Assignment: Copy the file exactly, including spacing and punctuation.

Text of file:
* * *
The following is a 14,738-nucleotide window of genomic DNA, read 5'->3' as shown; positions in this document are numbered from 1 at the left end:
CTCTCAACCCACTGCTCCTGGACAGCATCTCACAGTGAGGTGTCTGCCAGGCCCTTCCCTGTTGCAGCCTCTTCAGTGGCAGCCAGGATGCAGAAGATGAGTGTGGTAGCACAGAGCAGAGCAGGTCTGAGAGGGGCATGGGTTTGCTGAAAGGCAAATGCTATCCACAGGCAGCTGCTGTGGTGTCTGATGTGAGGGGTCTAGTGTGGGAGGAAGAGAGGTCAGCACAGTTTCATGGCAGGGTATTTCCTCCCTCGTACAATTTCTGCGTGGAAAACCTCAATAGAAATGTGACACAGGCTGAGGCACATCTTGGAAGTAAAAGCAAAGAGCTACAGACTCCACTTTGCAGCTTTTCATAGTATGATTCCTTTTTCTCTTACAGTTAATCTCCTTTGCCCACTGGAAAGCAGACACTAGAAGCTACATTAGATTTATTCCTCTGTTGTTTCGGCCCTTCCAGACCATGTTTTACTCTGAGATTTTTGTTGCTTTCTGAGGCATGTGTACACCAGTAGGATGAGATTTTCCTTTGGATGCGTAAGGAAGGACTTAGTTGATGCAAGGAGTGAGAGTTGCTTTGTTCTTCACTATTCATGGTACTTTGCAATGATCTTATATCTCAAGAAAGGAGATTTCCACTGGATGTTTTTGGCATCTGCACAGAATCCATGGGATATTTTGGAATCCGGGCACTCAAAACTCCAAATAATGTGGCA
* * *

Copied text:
The following is a 14,738-nucleotide window of genomic DNA, read 5'->3' as shown; positions in this document are numbered from 1 at the left end:
CTCTCAACCCACTGCTCCTGGACAGCATCTCACAGTGAGGTGTCTGCCAGGCCCTTCCCTGTTGCAGCCTCTTCAGTGGCAGCCAGGATGCAGAAGATGAGTGTGGTAGCACAGAGCAGAGCAGGTCTGAGAGGGGCATGGGTTTGCTGAAAGGCAAATGCTATCCACAGGCAGCTGCTGTGGTGTCTGATGTGAGGGGTCTAGTGTGGGAGGAAGAGAGGTCAGCACAGTTTCATGGCAGGGTATTTCCTCCCTCGTACAATTTCTGCGTGGAAAACCTCAATAGAAATGTGACACAGGCTGAGGCACATCTTGGAAGTAAAAGCAAAGAGCTACAGACTCCACTTTGCAGCTTTTCATAGTATGATTCCTTTTTCTCTTACAGTTAATCTCCTTTGCCCACTGGAAAGCAGACACTAGAAGCTACATTAGATTTATTCCTCTGTTGTTTCGGCCCTTCCAGACCATGTTTTACTCTGAGATTTTTGTTGCTTTCTGAGGCATGTGTACACCAGTAGGATGAGATTTTCCTTTGGATGCGTAAGGAAGGACTTAGTTGATGCAAGGAGTGAGAGTTGCTTTGTTCTTCACTATTCATGGTACTTTGCAATGATCTTATATCTCAAGAAAGGAGATTTCCACTGGATGTTTTTGGCATCTGCACAGAATCCATGGGATATTTTGGAATCCGGGCACTCAAAACTCCAAATAATGTGGCA